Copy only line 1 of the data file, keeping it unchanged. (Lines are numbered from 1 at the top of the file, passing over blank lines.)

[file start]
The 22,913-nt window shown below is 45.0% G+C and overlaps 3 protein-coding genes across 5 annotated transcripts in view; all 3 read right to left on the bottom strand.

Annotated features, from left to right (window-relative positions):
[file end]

The 22,913-nt window shown below is 45.0% G+C and overlaps 3 protein-coding genes across 5 annotated transcripts in view; all 3 read right to left on the bottom strand.